Every employee brings their "whole self" with them to an organization, and that can include their mental health challenges. There are instances when many employees display emotions that may seem inappropriate for the workplace, but when there is a mental illness, they may become emotional in such a way that it is disruptive and recurring. This is when a manager would speak with the employee about behaviors such as throwing things, yelling, cursing and a host of others. The problem is that some organizations approach the employee empty-handed. They can't refer the employee to anything that outlines expectations.
It's beneficial for a company to have a code of conduct document that is given to each employee upon hiring and that requires that they sign and acknowledge receipt of it. Unfortunately, a code of conduct document is often believed to be more of a performance management tool. But it's more of a legal tool. It gives you documentation that people understand expectations. It's not a tool to help but rather enforce.
If you truly value the employee, use other resources initially to bring the employee back into a state of performance and productivity. You would want to recommend an Employee Assistance Program or counseling. The code of conduct should be considered a sword that you wield when all other measures have been taken. Keep in mind that a code of conduct document is a legal document between you and the employee. It doesn't necessarily endear you to the employee when you jump to the document before inquiring about their behavior and showing you truly care about what is happening with them.
However, sometimes there comes a point when the employee needs to be reminded of what is expected of him and what are appropriate and inappropriate workplace behaviors. Here are few things to consider regarding a code of conduct document:
What to Include
It's smart to get one sooner than later and keep it updated yearly. You can actually do it yourself; however having an attorney would be very helpful. But if your budget doesn't call for an attorney there are tons of them on the internet and you can tap into at the Society of Human Resources Management website.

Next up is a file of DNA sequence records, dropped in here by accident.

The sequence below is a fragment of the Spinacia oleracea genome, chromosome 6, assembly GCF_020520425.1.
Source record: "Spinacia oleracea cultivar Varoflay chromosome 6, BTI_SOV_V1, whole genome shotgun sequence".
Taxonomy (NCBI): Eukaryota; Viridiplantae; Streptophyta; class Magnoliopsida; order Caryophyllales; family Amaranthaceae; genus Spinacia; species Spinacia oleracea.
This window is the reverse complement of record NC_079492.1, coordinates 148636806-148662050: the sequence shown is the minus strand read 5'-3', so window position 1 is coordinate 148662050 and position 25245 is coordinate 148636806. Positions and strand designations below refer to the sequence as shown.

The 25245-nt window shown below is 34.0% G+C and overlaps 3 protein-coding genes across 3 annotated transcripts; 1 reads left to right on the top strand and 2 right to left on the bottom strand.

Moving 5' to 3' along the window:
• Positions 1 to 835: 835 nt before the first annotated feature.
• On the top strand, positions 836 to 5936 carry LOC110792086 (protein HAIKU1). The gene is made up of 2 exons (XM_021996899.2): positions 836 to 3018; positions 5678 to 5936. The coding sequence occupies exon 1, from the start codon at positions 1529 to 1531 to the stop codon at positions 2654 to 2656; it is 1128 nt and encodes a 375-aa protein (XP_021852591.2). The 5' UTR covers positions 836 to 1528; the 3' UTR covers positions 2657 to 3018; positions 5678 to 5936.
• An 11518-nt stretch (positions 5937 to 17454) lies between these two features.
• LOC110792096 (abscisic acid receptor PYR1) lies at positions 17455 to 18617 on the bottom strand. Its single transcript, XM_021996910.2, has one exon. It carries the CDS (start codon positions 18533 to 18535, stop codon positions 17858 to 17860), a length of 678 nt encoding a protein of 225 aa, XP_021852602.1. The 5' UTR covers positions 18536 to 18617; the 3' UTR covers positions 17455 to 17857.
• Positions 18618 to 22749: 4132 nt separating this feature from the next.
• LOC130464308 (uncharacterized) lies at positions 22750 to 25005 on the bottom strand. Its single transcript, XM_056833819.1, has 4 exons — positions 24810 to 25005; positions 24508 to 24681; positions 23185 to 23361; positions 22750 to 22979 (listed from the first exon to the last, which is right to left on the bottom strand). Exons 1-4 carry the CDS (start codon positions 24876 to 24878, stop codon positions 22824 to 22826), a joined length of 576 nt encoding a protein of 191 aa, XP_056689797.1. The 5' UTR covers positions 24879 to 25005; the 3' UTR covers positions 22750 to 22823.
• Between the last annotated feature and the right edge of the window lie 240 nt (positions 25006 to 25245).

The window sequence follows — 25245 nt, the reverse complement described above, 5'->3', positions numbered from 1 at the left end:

"Our code of conduct talks about respect in the workplace and how to treat each other. There are some very general ones and then some opportunity to customize them to your industry," says Debbi Kvietkus, vice president of human resources at IDI Gazeley. She further explains that there are several things that you want to include, but no code of conduct is complete without:
- Values and ethical principles that include workplace behavior and respect for all people. Describe in detail what that looks like in the workplace and even give examples.
- Standard of conduct--includes complying with the job description, commitment to the organization, and proper computer, internet and email usage.
- Disciplinary actions--includes handling of complaints and specific penalties for any violation of the code.
Write to Your Employees
It's very easy to use big words, lengthy phrases, and legal jargon when writing a code of conduct, especially if you are in the mindset of liability and discipline. But you really want to create a road map for your employees to follow when they lose their way. A good code of conduct should be user-friendly and easy to read. Even if you secure the assistance of an attorney, partner with him to use your organization's language without a lot of legalese. As Kvietkus says, "You want to be straightforward and not from a "gotcha" aspect. Your code of conduct can be from a helping relationship vantage point and providing guidelines versus punitive language."
Keep Things in Perspective
If you have an employee who appears to have a mental health challenge, your code of conduct is not a cure-all pill. What the employee may need is help that will not be found in the code of conduct. The code of conduct is to remind the employee of what is expected while coaching to manage him. The code of conduct may bring about an awareness that will help the employee recognize that something is going on that is causing disruptions. At that point, you can recommend that he seek help and support. However, if all else fail you can use violation of the code of conduct as a part of your progressive disciplinary actions.